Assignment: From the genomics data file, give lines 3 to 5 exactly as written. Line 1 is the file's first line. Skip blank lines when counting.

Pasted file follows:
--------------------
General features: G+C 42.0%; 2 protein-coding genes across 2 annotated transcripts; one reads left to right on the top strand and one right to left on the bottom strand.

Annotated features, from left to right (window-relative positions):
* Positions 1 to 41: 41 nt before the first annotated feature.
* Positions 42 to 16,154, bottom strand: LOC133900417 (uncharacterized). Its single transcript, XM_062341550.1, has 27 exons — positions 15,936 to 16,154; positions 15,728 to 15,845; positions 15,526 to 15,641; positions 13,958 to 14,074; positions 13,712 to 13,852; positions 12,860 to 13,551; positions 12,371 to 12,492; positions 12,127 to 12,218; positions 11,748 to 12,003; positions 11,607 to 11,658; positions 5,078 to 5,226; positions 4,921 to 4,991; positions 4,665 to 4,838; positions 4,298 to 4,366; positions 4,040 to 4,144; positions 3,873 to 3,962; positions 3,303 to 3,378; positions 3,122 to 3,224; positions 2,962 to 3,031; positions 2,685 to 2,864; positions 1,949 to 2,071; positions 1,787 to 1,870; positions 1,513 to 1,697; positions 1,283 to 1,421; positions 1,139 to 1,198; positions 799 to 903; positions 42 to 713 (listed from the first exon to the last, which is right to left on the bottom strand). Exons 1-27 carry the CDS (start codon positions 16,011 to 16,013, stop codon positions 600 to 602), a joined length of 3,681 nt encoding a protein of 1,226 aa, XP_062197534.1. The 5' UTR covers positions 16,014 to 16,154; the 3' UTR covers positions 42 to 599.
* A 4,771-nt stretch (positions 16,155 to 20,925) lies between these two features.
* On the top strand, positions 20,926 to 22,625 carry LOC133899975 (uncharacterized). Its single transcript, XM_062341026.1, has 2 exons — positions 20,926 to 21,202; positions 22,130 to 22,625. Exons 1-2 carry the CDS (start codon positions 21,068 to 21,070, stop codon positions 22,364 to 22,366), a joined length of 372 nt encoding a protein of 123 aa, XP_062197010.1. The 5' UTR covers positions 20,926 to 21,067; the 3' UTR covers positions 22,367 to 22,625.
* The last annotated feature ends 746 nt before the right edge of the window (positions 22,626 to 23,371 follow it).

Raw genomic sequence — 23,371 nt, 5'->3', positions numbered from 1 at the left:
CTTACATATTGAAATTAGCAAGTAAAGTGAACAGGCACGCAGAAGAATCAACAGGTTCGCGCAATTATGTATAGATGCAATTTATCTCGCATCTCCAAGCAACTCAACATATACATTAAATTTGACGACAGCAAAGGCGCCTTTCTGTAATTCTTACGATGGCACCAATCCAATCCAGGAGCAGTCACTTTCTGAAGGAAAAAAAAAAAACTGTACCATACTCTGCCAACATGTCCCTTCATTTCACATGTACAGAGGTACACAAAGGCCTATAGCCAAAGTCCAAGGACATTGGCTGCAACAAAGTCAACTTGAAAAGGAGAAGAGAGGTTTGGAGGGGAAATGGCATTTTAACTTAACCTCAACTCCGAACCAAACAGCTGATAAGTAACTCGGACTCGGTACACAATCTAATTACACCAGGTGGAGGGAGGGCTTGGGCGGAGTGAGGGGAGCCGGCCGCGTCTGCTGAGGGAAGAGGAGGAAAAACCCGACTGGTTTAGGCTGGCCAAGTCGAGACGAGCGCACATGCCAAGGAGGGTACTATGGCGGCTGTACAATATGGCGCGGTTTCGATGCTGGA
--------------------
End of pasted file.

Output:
* Positions 1 to 41: 41 nt before the first annotated feature.
* Positions 42 to 16,154, bottom strand: LOC133900417 (uncharacterized). Its single transcript, XM_062341550.1, has 27 exons — positions 15,936 to 16,154; positions 15,728 to 15,845; positions 15,526 to 15,641; positions 13,958 to 14,074; positions 13,712 to 13,852; positions 12,860 to 13,551; positions 12,371 to 12,492; positions 12,127 to 12,218; positions 11,748 to 12,003; positions 11,607 to 11,658; positions 5,078 to 5,226; positions 4,921 to 4,991; positions 4,665 to 4,838; positions 4,298 to 4,366; positions 4,040 to 4,144; positions 3,873 to 3,962; positions 3,303 to 3,378; positions 3,122 to 3,224; positions 2,962 to 3,031; positions 2,685 to 2,864; positions 1,949 to 2,071; positions 1,787 to 1,870; positions 1,513 to 1,697; positions 1,283 to 1,421; positions 1,139 to 1,198; positions 799 to 903; positions 42 to 713 (listed from the first exon to the last, which is right to left on the bottom strand). Exons 1-27 carry the CDS (start codon positions 16,011 to 16,013, stop codon positions 600 to 602), a joined length of 3,681 nt encoding a protein of 1,226 aa, XP_062197534.1. The 5' UTR covers positions 16,014 to 16,154; the 3' UTR covers positions 42 to 599.
* A 4,771-nt stretch (positions 16,155 to 20,925) lies between these two features.